Climate Central’s analysis shows how much hotter parks are projected to get later this century.
Arizona faces a dramatic rise in extreme heat and humidity.
More than 200,000 people living in Arizona are especially vulnerable to extreme heat.
Phoenix is the 2nd fastest-warming city in the U.S.
Arizona is currently the fourth-fastest warming state in the country based on warming rates since 1970.
Summers are getting muggier as the dewpoint temperature rises
Arizona already averages more than 50 dangerous heat days a year, the second highest in the nation. By 2050, Arizona is projected to see almost 80 such days a year.
By 2050, the severity of widespread summer drought is projected to more than triple in Arizona, the second largest increase behind Washington.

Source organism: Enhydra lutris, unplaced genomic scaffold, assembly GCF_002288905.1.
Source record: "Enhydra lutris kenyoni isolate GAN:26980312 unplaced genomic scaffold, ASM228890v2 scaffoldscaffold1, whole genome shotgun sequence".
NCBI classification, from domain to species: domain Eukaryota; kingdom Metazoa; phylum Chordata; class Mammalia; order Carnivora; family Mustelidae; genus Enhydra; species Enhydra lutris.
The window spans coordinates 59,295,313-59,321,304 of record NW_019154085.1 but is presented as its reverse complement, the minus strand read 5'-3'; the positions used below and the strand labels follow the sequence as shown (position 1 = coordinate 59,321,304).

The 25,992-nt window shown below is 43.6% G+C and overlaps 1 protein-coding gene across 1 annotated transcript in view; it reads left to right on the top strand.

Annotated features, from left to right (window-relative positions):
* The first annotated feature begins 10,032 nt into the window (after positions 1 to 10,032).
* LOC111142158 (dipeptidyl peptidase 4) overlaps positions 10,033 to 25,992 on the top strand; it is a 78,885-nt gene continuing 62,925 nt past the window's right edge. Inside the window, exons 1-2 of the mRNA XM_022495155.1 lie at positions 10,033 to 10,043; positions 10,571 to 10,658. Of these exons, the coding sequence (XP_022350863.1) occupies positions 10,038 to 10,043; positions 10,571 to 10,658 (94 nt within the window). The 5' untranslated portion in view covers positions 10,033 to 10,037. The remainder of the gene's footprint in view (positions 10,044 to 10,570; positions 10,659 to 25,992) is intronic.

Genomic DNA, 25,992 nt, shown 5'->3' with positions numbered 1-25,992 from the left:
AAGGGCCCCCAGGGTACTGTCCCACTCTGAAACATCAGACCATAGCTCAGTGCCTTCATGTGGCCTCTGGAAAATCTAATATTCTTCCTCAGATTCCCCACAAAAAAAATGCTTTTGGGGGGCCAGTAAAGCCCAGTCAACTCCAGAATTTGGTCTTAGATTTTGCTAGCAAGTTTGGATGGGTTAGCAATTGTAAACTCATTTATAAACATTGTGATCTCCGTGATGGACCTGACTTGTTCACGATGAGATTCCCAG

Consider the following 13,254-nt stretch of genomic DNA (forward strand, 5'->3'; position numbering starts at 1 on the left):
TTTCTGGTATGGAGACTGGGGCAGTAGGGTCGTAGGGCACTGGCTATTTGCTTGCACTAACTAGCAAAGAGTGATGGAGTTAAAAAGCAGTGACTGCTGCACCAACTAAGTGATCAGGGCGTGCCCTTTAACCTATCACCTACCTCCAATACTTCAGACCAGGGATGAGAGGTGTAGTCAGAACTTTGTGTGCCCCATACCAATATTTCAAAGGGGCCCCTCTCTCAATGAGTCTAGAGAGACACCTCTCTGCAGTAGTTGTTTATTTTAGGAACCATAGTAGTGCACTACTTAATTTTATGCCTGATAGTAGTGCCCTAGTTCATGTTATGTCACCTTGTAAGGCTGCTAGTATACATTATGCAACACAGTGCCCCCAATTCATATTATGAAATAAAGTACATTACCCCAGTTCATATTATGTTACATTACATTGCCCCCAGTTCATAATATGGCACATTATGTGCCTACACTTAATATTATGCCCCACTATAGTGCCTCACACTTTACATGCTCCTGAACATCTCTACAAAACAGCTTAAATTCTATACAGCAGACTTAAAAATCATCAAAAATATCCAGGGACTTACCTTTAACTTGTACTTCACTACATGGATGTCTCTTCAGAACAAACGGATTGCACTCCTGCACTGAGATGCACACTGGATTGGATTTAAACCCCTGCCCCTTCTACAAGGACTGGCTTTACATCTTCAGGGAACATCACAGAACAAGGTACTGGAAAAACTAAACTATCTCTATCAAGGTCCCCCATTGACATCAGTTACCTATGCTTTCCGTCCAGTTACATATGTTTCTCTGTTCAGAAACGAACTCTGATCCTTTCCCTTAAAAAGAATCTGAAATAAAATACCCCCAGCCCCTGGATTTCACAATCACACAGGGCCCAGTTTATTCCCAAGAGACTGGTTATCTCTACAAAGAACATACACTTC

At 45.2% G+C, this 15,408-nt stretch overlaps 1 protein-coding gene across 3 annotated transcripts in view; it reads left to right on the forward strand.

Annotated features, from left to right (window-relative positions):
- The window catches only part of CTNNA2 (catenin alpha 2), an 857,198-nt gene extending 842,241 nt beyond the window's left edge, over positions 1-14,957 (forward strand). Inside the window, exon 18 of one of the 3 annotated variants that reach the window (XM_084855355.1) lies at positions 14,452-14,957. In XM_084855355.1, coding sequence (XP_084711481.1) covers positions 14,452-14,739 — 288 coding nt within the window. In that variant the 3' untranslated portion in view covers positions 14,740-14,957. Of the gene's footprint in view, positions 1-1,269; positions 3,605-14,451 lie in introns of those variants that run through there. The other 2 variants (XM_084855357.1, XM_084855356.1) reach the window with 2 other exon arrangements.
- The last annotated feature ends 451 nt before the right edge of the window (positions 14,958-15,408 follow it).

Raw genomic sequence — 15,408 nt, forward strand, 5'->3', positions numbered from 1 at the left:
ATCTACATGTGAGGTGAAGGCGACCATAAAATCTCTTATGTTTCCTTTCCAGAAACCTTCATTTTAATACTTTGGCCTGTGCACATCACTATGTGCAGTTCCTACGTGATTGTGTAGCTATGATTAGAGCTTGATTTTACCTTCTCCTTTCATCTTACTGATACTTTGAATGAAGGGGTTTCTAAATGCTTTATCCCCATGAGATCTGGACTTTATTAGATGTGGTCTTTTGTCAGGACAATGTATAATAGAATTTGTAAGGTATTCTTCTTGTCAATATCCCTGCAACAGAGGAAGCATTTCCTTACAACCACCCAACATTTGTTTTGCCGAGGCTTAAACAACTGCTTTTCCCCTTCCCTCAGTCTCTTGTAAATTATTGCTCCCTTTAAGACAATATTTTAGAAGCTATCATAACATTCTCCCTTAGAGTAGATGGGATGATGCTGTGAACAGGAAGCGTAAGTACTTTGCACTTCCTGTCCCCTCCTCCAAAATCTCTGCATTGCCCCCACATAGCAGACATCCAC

If upstream states continue to be unable to make up the shortage, Lake Mead, whose surface is now about 1,085 feet above sea level, will drop to 1,000 feet by 2020. Under present conditions, that would cut off most of Las Vegas’s water supply and much of Arizona’s. Tuscon gets almost all their water supply from the Colorado River, while Phoenix receives about half its supply from the river.
A Climate Central analysis shows that the number of large fires on Forest Service land is increasing dramatically.
By 2050, Arizona is projected to see 115 days with high wildfire potential, second only to California.
Almost 2.9 million people living in Arizona, or 45 percent of the state's population, are at elevated risk of wildfire.
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